Sunday, January 26, 2014

Rime and Reason: Wind Mountain, January 19th, 2014

Somewhere near the summit of Wind Mountain, I realized that I was pushing myself too hard. Not because this was my first hike of the year, and my conditioning isn’t great. And not because of the steep trail, still crossed by multitudes of trees that fell in the ice storm last winter. Instead, it was a realization that I wasn’t really there.

The first, uphill part of the hike focused my attention on my breathing and the lactic acid in my quads. After the switchback halfway to the summit, frost became visible on the trees, then on the understory, and finally on the trail and talus. I slowed to take photos and enjoy the sun and blue sky and white rime.

I kept climbing, and soon passed into the protected, quiet forest just below the summit and talus slopes. The forest was decked out with ice and a soft glow. I followed the trail to the western viewpoint, ducked under some tree branches, and found my way out to a very un-January-like view of the Columbia River Gorge. Here in the sun, out of the eastern wind, it was warm, although flakes of rime fluttered down from the trees. But there was almost no snow to be seen, just a little visible on the summit of Mt. Defiance, and in the gap between clouds to the north, where Mt. St. Helens was a white snow-peak in a band of sky. The view stretched down-river west past Beacon Rock, just visible in a narrow haze below the floating outline of Table Mountain. The Oregon side of the gorge was silhouetted by the sun, a deep blue wash with a thin layer of cloud breaking over Shellrock Mountain Two thousand feet below, the highway ran past lumber yards and green fields and small communities of houses and road-side businesses.

I explored a small ridge on the south side of the summit before heading back up and to the eastern viewpoint, at the top of a large rocky slope filled with native vision pits. On this side of Wind Mountain, the wind was fierce and cold, and I gladly put on the gloves my brother gave me at Christmas – the tips of the thumbs and pointer fingers fold back and secure with magnets, which allowed me to take photos and spend a lot of time in comfort despite the elements. Ice coated the summit trees and shrubs, and grew in feathery patterns on the rock. Dog Mountain, snowless, filled the view, and a thin sliver of the river was visible between Dog’s base and the featureless shore of the Oregon gorge. The sky was filled with thin bright cloud, and the almost total lack of anything man-made – aside from the vision pits – finally succeeded in breaking my feeling of being elsewhere.

My plan was to hike up Wind Mountain, then drive east to Catherine Creek to inspect a shrine some friends had built on a trail-less ridge overlooking the river. I’d hurried up Wind Mountain, taking photos and viewpoints in a rush, with my mind occupied by the physical demands of the year’s first hike and the need to get to the next hike with enough time before the winter sunset. Wind Mountain is small enough that a few other hikers can crowd the summit quite easily, and I knew my time at the summit alone was limited and precious. In short, I’d forgotten to be in the moment.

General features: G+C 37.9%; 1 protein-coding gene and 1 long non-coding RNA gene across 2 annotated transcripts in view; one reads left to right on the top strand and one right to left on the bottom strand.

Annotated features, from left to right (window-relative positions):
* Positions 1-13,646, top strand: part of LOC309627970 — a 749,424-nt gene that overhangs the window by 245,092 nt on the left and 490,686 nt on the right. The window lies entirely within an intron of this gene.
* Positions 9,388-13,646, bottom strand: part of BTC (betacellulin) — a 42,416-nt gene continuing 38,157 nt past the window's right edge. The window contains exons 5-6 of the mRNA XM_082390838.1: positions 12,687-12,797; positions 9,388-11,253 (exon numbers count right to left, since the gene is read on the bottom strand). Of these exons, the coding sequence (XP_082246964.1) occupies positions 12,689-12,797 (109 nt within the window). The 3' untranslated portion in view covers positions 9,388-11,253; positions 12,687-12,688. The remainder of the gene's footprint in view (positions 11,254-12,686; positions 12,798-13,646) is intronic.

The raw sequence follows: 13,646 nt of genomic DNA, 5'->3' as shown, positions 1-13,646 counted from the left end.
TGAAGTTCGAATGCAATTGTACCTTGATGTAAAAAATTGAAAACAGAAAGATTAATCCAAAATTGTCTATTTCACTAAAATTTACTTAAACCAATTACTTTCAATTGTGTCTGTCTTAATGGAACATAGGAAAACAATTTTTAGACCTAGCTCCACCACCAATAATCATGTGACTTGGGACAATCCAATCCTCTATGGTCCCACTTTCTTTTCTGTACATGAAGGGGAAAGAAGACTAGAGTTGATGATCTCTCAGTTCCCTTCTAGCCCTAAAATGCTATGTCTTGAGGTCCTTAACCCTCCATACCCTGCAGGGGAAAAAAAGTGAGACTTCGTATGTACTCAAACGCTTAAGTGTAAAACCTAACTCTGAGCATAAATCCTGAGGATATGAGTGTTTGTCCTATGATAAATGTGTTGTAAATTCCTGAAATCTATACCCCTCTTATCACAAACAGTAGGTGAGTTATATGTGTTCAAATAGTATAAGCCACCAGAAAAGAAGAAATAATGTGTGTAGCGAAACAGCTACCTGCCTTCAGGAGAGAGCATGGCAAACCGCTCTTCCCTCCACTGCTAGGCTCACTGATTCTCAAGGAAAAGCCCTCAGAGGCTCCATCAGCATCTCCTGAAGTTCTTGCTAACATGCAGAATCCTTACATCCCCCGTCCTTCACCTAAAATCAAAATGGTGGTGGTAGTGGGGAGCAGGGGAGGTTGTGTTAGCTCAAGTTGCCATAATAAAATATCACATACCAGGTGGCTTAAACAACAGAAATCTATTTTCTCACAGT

Looking east, into the cold wind, at the summit of one mountain and surrounded by more, I finally shed the distractions I’d carried with me since leaving Portland. I was suddenly present, in a subtle yet powerful shift of perception, the embodiment of Keats’ negative capability – “when a man is capable of being in uncertainties, mysteries, doubts, without any irritable reaching after fact and reason” – and I held all those opposing thoughts to hurry up and to slow down in my mind without apparent contradiction. Shit, I thought, I’m on top of the mountain. Keep climbing.

I poked around for a while, enjoying the expansive view and sun solitude until I heard voices, and I stepped out of the frozen wonderland and headed back down the trail, nodding to some hikers who were enjoying the balmier view west. In my lightened mood it didn’t take long to reach the trailhead, and I made it to Catherine Creek with plenty of time to spare. The shrine and the nearby prayer flags were intact and keeping the peace among the moss and basalt, and I enjoyed the change of pace by stretching out on the thick winter grass with a beer in hand, watching raptors circle overhead in the overcast sky as if I wasn’t really there.

1 comment:

  1. I find too often that the first part of the hike is both a race to get to the top - regardless where that viewpoint might be - and also a habitual clearing of the mind; remembering and working through things that most often should have been left at the trailhead. It seems, for me, that so many steps or so many miles are needed to shed the outside world and begin to become present in my surroundings. But each step begins to peel away life's concerns and move me closer to the present of clean air, bird song and plants and flowers along the trail. Hopefully, by the time I reach my destination I am fully immersed with my surroundings and what is really important in life.